Kona International Airport (KOA)
Kona International Airport (KOA) is the busier of the two airports on the Island of Hawaii. Located near the town of Kailua-Kona, the airport serves western Hawaii island, including the resorts of the North Kona and South Kohala districts.
The airport is located seven miles from Kailua, and about 25 miles from Waikoloa. It is accessible by car, taxi and shuttle bus. The Hawaii County Mass Transit Agency Hele-On bus operates a very limited service between the airport and Kailua-Kona town.
Address: 73-200 Kupipi Street Kailua-Kona, Island of Hawaii
Phone: +1 808 327 9520
More Information: The full name of the Airport is Ellison Onizuka Kona International Airport at Keāhole
Hilo International Airport (ITO)
Hilo International Airport (ITO) is one of two major airports on Hawaii Island. Most flights to the airport are from Honolulu International Airport. Hilo International serves most of East Hawaii, including the districts of Hilo and Puna, as well as portions of the districts of Hāmākua and Kaʻū.
Hilo International Airport is accessible by car and taxi. Public transit, Hele-On Bus, is also offered by the Hawaii County.
Address: 2450 Kekuanaoa Street, Hilo
Phone: +1 808 961 9300
The Hawaii County Mass Transit Agency provides public transportation around Big Island on the Hele-On bus. Additionally, the Transit Agency offers a Shared Ride Taxi program which provides door-to-door transportation within the urbanized area of Hilo.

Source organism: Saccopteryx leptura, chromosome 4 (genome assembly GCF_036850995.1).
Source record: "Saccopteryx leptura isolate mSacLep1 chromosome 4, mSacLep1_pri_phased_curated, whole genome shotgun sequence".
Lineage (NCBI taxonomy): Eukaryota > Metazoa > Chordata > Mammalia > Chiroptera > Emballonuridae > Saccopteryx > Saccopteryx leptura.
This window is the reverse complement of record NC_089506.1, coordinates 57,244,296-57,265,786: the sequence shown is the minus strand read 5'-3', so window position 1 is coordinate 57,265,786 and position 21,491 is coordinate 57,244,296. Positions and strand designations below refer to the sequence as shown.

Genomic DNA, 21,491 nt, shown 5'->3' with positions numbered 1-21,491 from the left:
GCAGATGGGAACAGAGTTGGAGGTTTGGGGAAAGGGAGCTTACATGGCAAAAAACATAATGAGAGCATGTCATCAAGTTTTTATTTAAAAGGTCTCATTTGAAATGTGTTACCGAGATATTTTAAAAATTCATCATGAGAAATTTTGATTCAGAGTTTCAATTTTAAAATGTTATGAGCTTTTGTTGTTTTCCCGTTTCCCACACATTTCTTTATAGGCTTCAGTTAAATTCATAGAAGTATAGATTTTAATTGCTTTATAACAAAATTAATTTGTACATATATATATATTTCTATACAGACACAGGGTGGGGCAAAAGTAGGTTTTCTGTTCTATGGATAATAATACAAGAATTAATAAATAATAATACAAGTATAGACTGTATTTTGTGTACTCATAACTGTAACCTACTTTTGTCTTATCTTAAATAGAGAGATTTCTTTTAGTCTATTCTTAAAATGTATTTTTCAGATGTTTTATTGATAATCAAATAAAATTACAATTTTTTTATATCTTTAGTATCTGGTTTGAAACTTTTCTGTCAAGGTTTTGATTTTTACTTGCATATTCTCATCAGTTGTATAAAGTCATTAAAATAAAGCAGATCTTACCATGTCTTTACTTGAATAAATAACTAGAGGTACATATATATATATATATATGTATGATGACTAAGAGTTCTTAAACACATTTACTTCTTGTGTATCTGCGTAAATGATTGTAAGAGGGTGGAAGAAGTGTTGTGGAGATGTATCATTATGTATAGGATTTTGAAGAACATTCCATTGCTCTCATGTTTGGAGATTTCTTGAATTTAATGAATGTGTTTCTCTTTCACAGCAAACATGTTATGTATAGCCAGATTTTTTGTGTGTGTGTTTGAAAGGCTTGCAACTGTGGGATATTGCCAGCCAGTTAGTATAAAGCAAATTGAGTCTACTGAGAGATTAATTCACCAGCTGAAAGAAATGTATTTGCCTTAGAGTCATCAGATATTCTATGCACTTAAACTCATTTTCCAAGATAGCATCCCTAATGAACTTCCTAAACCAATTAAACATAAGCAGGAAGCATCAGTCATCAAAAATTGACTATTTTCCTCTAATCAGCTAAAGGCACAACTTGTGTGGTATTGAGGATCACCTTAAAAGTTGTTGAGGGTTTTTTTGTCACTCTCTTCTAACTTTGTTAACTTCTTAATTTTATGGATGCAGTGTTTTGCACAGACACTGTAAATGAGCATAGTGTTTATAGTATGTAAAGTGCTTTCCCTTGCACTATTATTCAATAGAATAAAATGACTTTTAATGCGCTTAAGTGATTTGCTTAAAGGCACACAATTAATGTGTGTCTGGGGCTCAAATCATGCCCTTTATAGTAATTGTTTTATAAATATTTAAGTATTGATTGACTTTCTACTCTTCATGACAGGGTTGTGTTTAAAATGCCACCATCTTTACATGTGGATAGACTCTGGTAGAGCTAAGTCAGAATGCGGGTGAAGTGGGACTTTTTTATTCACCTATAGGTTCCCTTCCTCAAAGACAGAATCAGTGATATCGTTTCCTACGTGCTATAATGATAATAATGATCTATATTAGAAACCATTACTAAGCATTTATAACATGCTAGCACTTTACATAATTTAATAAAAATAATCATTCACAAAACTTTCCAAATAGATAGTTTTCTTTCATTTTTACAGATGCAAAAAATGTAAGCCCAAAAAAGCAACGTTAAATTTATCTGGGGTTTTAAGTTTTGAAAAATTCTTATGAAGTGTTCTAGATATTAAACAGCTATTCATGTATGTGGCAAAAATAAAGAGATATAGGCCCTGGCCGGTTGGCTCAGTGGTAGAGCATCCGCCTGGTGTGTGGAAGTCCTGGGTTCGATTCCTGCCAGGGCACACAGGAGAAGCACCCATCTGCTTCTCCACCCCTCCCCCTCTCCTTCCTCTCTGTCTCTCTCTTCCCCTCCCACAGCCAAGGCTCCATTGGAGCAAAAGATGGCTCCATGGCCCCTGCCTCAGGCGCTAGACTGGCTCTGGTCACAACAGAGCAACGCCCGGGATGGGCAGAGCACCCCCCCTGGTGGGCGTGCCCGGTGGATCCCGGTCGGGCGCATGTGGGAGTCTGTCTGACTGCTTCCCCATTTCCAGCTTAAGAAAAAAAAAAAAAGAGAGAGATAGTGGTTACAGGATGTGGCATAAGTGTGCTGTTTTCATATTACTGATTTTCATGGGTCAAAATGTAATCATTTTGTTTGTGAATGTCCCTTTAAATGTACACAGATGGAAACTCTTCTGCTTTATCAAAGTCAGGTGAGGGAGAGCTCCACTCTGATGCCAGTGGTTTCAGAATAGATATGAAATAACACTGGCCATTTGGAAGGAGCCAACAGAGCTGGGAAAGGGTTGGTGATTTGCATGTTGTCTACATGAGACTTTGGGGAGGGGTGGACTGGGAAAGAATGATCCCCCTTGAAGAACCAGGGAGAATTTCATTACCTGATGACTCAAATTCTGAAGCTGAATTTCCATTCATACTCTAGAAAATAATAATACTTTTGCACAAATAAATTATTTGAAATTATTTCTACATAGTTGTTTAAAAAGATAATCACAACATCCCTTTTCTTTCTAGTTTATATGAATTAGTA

Uber and Lyft are available on the Big Island. Both companies have designated pick-up/drop-off areas in Kona and Hilo airports.
Most taxis on the island are in and around Kona. Flagging a car on the street can be difficult — try and order your ride by phone.
The following cab companies serve Big Island: Kona Taxicab LLC (+1 808 324 4444), Global Rider (+1 808 631 9196), Dakine Taxi (+1 808 329 4446).
Chain pharmacies — CVS Pharmacy, Safeway, Walmart, Costco, Longs etc. — as well as smaller neighborhood stores operate on the Big Island, and while working hours may greatly vary, a few are open 24/7. Pharmacy signs are often in red and white, and they are often located inside department stores. Most of the pharmacies sell both prescription as well as over the counter medicine.
Address: Safeway Pharmacy, 75-971 Henry Street, Kailua-Kona
Phone: +1 808 327 6778
Sending parcels and letters in the US is a relatively straightforward process. The most common method is through the United States Postal Service (USPS). The USPS offers a variety of services for sending mail, including First-Class Mail for letters and postcards, Priority Mail for packages, and Priority Mail Express for overnight delivery. To send a parcel or letter, you will need to take it to a USPS post office or use a USPS blue collection box. Use the USPS website to find the nearest post office or collection box to your location. Additionally, you can also use private couriers such as FedEx and UPS, which often provide a wider range of services and faster delivery times, but generally at a higher cost.
Address: US Postal Service, 74-5577 Palani Road Kailua-Kona, Island of Hawaii
Phone: +1 800 275 8777
Country code: +1
Area code: 808
All power sockets in the United States provide a standard voltage of 110–120V with a standard frequency of 60Hz. Plug type A has two flat parallel pins.